Then the sign average Zijk for patient i of subtype j (either AC or SCC) in gene set k is calculated as

An external file that holds a picture, illustration, etc.
Object name is srep46164-m4.jpg

here An external file that holds a picture, illustration, etc.
Object name is srep46164-m5.jpg is the number of genes inside gene set An external file that holds a picture, illustration, etc.
Object name is srep46164-m6.jpg. and Xil represents the gene expression value of gene l (l includes all genes belong to one specific gene set) for patient i. By taking the difference between the sum of expression values of all genes inside the hazardous group H and that of all genes inside the preventive group P and then dividing by the total number of genes/selected genes, Zijk is essentially the signed average of expression values over genes under consideration inside gene set k.

Extensions to the Cox-filter model for bi-selection

In order to implement bi-level selection with the Cox model in Eq. 3, we apply it twice in a either forward or backward way. Correspondingly, we refer them as the forward Cox-filter method and the backward Cox-filter method.

Forward Cox-filter

In the forward Cox-filter extension, the risk profiles for patient i are first calculated over all genes inside the specific gene set k, denoted as Zijk. Here, Zij = (Zij1,…,ZijK)T is a K-length vector representing the gene set level risk profiles for patient i over K gene sets under consideration.

Replacing genes by gene sets, then the Cox-filter model is fitted again. For one specific gene set k (k = 1,2,…,K, here K is the number of gene sets under consideration), the Cox-filter model may be expressed as,

An external file that holds a picture, illustration, etc.
Object name is srep46164-m7.jpg

where Zijk is the sign average obtained in Eq.4, representing the expression level of gene set k for patient i. After filtering out those insignificant gene sets for whose adjusted p-values (using the procedure) are larger than a pre-determined cut-off, the significant levels of genes inside the identified gene sets are determined on the basis of the adjusted p-values of the Cox-filter models in Eq. 3.

Backward Cox-filter

Taking the reversed selection orders, the backward Cox-filter extension first selects candidate genes based on the adjusted p-values of the Cox-filter models in Eq. 3 and then calculates the risk profiles over those selected genes for each gene set. Lastly, the significant levels of gene sets are determined using the adjusted p-values of the Cox models in Eq. 5. Correspondingly, the final selected genes are those involved in the first step and also contained inside those significant gene sets.

In both procedures, the adjusted p-values in Eq. 3 and Eq. 5 may be treated as tuning parameters. Over a grid of values, i.e., 0.01, 0.05, 0.1, 0.15 and 0.2, their optimal values are decided using 10-fold cross-validations. Figure 2 provides graphical elucidation of both the forward Cox-filter method and the backward Cox-filter method.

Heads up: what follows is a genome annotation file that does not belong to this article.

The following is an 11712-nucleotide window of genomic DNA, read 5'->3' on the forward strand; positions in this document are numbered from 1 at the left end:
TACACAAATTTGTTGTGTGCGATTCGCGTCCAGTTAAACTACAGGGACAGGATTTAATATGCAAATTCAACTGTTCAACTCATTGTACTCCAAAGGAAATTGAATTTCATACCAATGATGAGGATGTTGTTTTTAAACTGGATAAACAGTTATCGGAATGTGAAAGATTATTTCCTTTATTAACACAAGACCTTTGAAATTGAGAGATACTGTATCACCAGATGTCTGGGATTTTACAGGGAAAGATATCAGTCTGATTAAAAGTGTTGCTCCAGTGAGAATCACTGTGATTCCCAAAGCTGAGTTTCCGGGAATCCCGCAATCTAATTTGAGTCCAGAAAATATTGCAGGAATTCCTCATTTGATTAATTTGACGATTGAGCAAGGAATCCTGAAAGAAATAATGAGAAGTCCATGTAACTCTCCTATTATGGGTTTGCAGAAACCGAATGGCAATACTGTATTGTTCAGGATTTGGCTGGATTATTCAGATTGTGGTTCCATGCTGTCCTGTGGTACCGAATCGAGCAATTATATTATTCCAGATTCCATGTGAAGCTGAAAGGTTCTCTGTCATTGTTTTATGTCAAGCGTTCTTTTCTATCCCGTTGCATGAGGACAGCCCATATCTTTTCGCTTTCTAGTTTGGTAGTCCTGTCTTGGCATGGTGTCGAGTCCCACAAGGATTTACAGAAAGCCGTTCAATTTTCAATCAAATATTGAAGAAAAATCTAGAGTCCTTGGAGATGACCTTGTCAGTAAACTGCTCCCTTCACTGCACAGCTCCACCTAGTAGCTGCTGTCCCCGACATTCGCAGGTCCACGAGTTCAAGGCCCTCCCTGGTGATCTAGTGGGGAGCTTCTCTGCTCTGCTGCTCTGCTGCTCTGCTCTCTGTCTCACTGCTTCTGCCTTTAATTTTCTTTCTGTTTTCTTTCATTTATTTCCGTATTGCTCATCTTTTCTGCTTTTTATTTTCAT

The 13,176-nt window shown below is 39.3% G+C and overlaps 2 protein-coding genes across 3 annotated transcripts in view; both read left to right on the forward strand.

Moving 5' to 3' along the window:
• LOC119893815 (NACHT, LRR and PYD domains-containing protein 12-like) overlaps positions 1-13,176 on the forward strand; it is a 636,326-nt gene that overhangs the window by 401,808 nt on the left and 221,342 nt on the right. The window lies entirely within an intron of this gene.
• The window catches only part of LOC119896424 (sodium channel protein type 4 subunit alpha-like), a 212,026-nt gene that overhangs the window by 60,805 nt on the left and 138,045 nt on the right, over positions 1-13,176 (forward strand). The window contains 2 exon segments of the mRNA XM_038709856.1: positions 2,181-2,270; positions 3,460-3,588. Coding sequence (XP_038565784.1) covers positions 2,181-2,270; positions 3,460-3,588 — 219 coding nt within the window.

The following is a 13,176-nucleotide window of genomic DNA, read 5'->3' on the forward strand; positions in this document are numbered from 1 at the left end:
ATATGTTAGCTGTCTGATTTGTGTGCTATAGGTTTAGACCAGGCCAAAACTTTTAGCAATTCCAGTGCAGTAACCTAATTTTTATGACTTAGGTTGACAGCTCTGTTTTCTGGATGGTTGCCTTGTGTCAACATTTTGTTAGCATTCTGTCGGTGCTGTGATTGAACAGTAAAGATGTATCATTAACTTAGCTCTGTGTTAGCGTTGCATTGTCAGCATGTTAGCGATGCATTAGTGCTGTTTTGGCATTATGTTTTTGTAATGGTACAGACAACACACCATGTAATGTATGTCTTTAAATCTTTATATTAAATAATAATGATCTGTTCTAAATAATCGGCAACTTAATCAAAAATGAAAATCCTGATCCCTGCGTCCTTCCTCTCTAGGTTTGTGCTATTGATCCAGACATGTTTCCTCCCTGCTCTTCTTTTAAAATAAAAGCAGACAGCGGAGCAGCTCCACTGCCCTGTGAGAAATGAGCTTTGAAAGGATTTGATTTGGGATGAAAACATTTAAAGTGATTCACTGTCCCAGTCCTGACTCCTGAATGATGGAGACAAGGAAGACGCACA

Figure 2
Graphic illustration of the proposed methods.

Statistical Metrics

We use the censoring-adjusted C-statistic24 over the follow-up period (0,τ) to evaluate the performance of a resulting prognostic gene signature, where τ is a pre-specified time point. The C-statistic is defined as,

An external file that holds a picture, illustration, etc.
Object name is srep46164-m8.jpg

where g(Xi) is the risk score for subject i with predictor vector Xi and Ti is the survival time of patient i.

The C-statistic can be interpreted as the probability of concordance between the predicted and observed survival times over all pairs of observations over the follow-up period (0,τ). Its asymptotic distribution is presented in the Appendix of the original paper24. Empirically, even though a value of 0.5 for the C-statistics corresponds to the random guess model, a prognostic signature with the C-statistic of relatively moderate values, i.e., between 0.6–0.7 is regarded to have satisfactory predictive performance25. The calculation of the C-statistic is implemented using the R survAUC package.

In addition, the Rand index is calculated to evaluate the stability or robustness of the resulting signatures. With k runs (e.g., the runs in an k-fold cross-validation or the applications of the method to k different data sets) of an algorithm, k lists of genes are obtained, i.e., gs1, gs2, … gsk. Then a Rand index is defined as

An external file that holds a picture, illustration, etc.
Object name is srep46164-m9.jpg

where ∩ represents the intersection between two gene lists, [union or logical sum] represents the union between the gene lists gsi and gsj, and | | stands for the size of the corresponding set. The Rand index represents the agreement among the resulting signatures trained from different data sets.